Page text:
With expenses, we spent more than we earned for six of those eight months. So graphically, our net sales looks like this:
Did we get a small business grant?
We either don’t qualify for, didn’t receive, or it isn’t worth it for us to apply for any of the pandemic aid loans or grants because I’m technically the only W2 employee of the company, and even though the other photographers were working full time before the pandemic, they’re 1099 contractors, so they’re not eligible for any relief pay through small business grants.
But because of that saved down payment for our dream studio space that slipped away, we have a little savings, and we can hold out at least through Q1 of 2021 if I keep deferring my salary (and stretching my spouse’s income so we buy nothing but the essentials). But I would be lying if I said I didn’t wake up in the middle of the night now and then in a cold sweat, feeling the crippling weight of small business frailty.
We’re in this together
Small businesses are the backbone of our economy, employing 59.9 million people, or 47.3% of the U.S. private workforce. But we’re also the most fragile. Small businesses everywhere are either teetering that “not okay” line or are plummeting hard, so please check in on your neighborhood’s local places. We all need help.
The next time you need a sandwich or some clothes or a book or a gift or some photos, resist the urge to open a giant megastore app on your phone and stop by a local business. Every dollar goes directly into your neighbors’ mouths right now. And as we said it with the Chicago Loop Alliance this last Fall, if you’re not buying your vendor’s products or services now, tell them why and when you expect to be able to. We want to hear from you so we can plan for your return. Follow your favorite shops on social media. Write reviews of your favorite places or your best vendors. Reach out just to say hi. And please wear your mask, social distance, and do your part to destroy this pandemic before it destroys us. ❤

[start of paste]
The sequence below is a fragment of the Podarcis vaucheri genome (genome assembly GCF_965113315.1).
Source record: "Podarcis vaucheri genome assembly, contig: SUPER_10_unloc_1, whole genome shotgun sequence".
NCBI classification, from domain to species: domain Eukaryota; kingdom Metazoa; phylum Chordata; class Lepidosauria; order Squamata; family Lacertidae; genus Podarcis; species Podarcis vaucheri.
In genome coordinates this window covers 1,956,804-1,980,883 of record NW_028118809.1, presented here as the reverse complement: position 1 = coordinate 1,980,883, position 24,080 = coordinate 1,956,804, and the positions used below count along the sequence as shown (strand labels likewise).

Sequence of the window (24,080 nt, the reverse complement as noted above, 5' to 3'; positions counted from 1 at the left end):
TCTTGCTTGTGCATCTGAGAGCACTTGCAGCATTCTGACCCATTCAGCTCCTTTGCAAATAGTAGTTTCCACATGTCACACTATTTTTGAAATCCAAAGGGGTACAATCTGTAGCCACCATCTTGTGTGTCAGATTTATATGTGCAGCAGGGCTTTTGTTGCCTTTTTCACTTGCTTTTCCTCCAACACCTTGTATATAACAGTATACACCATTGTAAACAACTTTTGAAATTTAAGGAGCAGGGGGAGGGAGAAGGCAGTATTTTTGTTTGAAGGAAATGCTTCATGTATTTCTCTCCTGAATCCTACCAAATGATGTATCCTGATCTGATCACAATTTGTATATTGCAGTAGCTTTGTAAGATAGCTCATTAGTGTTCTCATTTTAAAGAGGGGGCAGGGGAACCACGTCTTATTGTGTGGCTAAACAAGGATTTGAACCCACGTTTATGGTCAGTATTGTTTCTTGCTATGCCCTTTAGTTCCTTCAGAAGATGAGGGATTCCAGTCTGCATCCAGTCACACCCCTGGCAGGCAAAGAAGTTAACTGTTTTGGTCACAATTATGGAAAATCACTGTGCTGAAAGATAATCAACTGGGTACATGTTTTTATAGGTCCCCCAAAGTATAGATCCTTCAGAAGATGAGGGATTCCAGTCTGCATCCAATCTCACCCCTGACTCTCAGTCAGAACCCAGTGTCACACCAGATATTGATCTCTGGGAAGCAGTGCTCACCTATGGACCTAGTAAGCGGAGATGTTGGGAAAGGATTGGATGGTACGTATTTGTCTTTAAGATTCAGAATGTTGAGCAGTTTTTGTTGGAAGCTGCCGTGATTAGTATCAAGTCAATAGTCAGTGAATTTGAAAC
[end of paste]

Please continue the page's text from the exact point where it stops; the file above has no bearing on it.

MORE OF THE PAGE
Things are slow at the studio today, so we’re going to play a little game. It’s called, can you tell which of these photos were taken on a green screen and which were not?
We’ll give you a hint: 4 of them are green screen, the rest are not.
Why is green screen so awesome?
Two reasons: control, and safety. Two things we all could use a lot more of while still battling a global pandemic.
Using green screen (or taking a person’s photo in front of a bright green, or chroma key background, then inserting a new background later) is great for getting matching backdrops for everyone photographed on different days, or for getting sunny, outdoor photos in the middle of winter, or to just have more options to choose from than a plain color or a drab room. We can control the lighting and posing in a climate-controlled studio, and then the sky’s the limit with what we can insert into the photos behind you afterward.
Green screen also adds another tool in our arsenal of new policies and procedures to keep both clients and photographers safe. It allows for us to photograph whole teams one person at a time to minimize contact and grouping. We’ve also used the magic of Photoshop to add and remove people from group photos recently, with amazing results: another way we can all stay together, separately.
Contact us to chat more about pricing and options for you or your whole team and we’ll tell you all about it.